By BosNewsLife Africa Service with reporting by BosNewsLife’s Stefan J. Bos

Meriam Yehya Ibrahim (r) and her hushand Daniel Wani.,

KHARTOUM/PRAGUE/THE HAGUE (BosNewsLife)– A Sudanese woman sentenced to die for refusing to renounce her faith in Jesus Christ, has given birth to a baby girl in prison, her lawyers and local sources said.

Meriam Yehya Ibrahim, 27, delivered her baby Monday, May 26, at a women’s prison in Sudan’s capital Khartoum, but her husband was not allowed to be present, according to Christians familiar with the case.

Ibrahim was convicted of apostasy, or abandoning Islam, some two weeks ago while she was eight months pregnant. A Khartoum court said the young woman could avoid being hanged by renouncing her Christian faith, but she refused.

The court also ordered Ibrahim be given 100 lashes for committing zina – an Arabic word for illegitimate sex – for having sexual relations with a non-Muslim man.

Her husband Daniel Wani, is a wheelchair-bound U.S. citizen and “totally depends on her for all details of his life,” said her lawyer in published remarks.


Lawyer Mohamed Jar Elnabi, who has appealed the sentence, said his client is held in an overcrowded prison with her 20-month-old son.

As in several Muslim nations, Muslim women in Sudan are prohibited from marrying non-Muslims, though Muslim men can marry outside their faith, according to observers familiar with the legislation. By law, children must follow their father’s religion.

Several governments have condemned Sudan’s planned execution. Czech Prime Minister Bohuslav Sobotka condemned the the sentence as “unacceptable”.

He said he asked Foreign Minister Lubomír Zaorálek to make the Czech Republic’s opinion clear to his Sudanese counterpart Ali Ahmad Karti during their recent meeting in Prague, Radio Prague reported.

The Speaker of the lower house of Parliament Jan Hamáček also raised the issue with the Sudanese official.


The Czech Republic was part of Czechoslovakia under Communist-rule when human rights were violated on a massive scale. It joined the European Union in 2004, along with nine other mainly ex-Communist countries.

Elsewhere in the Netherlands, Foreign Minister Hans Timmermans also condemned the treatment of Mariam Yahya Ibrahim. He summoned the Sudanese ambassador saying Sudan should respect its international obligations.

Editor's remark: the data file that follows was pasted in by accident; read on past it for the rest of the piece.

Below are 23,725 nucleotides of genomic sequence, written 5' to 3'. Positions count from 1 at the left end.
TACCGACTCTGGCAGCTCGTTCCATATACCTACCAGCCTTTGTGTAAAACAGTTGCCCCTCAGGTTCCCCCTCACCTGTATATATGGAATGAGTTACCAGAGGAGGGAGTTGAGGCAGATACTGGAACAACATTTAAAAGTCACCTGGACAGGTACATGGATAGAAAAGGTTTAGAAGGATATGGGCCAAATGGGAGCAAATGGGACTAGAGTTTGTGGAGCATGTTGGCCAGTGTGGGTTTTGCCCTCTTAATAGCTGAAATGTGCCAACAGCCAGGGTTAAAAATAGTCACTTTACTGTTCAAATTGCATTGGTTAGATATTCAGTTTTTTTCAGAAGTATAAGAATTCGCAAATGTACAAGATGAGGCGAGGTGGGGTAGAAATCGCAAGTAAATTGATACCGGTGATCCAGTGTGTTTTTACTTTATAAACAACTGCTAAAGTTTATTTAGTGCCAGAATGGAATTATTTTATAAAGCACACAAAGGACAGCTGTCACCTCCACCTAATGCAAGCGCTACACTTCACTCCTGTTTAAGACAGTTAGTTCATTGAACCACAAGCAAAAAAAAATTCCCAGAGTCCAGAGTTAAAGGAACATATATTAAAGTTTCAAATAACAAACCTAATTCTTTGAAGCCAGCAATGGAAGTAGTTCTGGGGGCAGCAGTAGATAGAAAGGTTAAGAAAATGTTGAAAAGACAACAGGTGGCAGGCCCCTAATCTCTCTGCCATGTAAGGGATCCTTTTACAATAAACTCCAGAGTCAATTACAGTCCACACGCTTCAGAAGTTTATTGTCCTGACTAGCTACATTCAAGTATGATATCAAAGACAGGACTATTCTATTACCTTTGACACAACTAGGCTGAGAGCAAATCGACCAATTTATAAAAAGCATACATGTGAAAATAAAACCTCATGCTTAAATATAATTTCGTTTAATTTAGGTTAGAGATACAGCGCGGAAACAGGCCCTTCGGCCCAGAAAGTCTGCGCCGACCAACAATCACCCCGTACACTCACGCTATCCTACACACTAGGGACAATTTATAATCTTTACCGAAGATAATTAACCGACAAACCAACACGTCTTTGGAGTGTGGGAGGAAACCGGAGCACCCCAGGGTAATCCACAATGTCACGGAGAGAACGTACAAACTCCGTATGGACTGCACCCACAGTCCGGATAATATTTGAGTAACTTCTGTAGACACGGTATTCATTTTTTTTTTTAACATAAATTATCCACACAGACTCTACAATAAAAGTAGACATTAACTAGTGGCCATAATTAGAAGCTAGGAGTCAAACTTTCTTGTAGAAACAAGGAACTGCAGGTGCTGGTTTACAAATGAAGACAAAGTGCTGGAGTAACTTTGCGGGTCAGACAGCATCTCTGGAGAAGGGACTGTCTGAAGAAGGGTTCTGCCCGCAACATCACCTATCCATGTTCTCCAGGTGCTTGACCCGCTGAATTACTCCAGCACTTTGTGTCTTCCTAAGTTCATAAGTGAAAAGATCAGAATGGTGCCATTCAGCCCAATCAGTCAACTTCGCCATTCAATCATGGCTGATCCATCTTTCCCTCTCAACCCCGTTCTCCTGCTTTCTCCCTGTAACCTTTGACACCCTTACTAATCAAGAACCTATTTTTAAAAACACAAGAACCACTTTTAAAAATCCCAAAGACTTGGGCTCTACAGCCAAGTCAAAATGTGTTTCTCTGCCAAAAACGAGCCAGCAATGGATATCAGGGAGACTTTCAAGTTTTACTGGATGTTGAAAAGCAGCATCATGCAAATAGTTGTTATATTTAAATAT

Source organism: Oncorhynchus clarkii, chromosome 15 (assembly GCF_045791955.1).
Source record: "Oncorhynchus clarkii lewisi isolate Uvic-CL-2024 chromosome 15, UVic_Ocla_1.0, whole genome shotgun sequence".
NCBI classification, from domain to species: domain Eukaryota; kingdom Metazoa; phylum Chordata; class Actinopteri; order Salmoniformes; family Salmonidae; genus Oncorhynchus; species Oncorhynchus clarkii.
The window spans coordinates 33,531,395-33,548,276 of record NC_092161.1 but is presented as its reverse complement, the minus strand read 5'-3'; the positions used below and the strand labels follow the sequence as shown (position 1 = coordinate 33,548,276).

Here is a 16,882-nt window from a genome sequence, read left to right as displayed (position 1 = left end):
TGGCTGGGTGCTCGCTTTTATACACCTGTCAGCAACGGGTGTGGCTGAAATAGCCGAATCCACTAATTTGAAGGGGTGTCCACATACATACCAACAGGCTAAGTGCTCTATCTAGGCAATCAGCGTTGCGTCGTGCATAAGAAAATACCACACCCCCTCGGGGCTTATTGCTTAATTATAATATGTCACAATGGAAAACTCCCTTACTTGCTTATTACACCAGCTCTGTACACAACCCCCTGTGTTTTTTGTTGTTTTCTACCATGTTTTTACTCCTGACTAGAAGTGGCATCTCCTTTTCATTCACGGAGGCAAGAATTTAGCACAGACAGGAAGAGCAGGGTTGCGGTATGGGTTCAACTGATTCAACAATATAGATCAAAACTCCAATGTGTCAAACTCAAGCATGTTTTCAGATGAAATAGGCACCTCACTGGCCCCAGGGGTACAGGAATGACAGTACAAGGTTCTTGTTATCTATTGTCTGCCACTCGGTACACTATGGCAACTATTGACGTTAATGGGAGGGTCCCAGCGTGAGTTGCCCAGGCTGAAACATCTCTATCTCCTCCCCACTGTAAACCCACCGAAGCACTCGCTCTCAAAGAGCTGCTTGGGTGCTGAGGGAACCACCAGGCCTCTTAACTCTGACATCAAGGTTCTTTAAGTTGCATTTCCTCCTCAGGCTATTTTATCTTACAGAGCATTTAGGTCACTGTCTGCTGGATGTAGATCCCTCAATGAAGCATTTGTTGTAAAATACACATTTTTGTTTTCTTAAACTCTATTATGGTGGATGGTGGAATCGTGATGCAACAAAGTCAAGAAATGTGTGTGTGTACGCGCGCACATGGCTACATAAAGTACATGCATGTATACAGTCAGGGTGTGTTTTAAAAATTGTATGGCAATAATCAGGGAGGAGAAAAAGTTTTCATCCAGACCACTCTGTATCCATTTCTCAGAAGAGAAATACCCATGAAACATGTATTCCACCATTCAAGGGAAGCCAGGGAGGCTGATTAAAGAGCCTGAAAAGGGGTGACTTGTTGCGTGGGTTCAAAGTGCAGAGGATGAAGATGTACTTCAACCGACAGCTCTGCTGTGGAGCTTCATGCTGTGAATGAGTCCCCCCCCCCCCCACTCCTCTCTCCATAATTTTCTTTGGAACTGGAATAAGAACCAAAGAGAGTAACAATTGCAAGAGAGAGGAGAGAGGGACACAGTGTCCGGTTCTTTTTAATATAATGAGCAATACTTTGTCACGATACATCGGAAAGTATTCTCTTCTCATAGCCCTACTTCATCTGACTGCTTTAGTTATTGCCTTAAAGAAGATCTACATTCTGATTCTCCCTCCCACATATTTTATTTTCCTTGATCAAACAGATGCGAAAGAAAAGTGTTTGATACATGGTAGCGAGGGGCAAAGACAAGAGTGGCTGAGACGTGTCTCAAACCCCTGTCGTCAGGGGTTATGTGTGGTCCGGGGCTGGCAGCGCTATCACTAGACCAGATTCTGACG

“Freedom of religion and belief is a universal human right,” Timmermans stressed. Sudan signed the UN convention in which these rights are mentioned. They are also part of Sudan’s constitution.”

Experts say Sudan introduced Islamic sharia laws in the early 1980s and the move contributed to the resumption
of an insurgency in the mostly animist and Christian south of Sudan. An earlier round of civil war lasted 17 years and ended in 1972. The south seceded in 2011 to become the world’s newest nation, South Sudan.

Rights group Amnesty International (AI) said Ibrahim’s conviction and death sentence were “truly abhorrent”.


“The fact that a woman has been sentenced to death for her religious choice, and to flogging for being married to a man of an allegedly different religion is appalling and abhorrent,” the London-based group said. “Adultery and apostasy are acts which should not be considered crimes at all.”

AI also called for Ibrahim’s immediate and unconditional release.

The statement came while thousands of kilometers away in Pakistan, a pregnant woman was stoned to death by her own family in front of a Pakistani high court on Tuesday, May 27, for marrying the man she loved, her husband said.

Farzana Parveen, 25, was attacked by nearly 20 family members, including her father and brothers. Her husband, Mohammad Iqbal, was also attacked with batons and bricks, but survived.

The incident reportedly happened in broad daylight before a crowd of onlookers in front of the high court of Lahore where the couple wanted to register their marriage, police investigator Rana Mujahid said.

Hundreds of women are murdered every year in Muslim-majority Pakistan in so-called “honor killings” carried out by husbands or relatives as a punishment for alleged adultery or other illicit sexual behavior, but public stoning is extremely rare, rights activists say. The independent Human Rights Commission of Pakistan said some 869 women were killed in honor killings in 2013.


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